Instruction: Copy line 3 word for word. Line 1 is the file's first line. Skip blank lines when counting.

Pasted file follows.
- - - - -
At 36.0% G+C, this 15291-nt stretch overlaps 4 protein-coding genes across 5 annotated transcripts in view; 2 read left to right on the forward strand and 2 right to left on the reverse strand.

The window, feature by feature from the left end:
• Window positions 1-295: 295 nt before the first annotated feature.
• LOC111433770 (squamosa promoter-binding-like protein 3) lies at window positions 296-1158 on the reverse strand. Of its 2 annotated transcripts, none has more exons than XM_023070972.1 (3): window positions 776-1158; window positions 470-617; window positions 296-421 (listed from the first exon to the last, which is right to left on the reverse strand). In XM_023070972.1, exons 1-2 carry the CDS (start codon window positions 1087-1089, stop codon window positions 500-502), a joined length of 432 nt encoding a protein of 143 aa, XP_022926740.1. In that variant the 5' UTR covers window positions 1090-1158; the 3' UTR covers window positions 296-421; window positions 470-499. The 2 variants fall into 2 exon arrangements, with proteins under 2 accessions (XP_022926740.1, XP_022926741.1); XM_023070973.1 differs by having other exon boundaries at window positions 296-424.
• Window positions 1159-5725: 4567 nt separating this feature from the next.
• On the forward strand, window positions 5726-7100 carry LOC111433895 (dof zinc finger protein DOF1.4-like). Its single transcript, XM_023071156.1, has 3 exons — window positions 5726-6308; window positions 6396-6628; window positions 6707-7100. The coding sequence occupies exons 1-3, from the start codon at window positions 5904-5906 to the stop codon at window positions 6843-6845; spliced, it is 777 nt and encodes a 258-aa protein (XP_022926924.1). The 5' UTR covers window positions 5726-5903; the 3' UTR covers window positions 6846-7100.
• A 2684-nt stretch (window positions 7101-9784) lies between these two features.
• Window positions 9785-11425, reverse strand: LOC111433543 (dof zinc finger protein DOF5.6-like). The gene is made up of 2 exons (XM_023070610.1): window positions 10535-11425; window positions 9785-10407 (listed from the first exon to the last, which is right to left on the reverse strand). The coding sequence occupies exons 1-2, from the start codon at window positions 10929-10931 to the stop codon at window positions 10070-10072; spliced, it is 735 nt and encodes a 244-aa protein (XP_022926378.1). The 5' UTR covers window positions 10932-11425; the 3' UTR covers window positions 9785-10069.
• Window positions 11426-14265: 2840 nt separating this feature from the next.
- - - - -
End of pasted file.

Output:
• Window positions 1-295: 295 nt before the first annotated feature.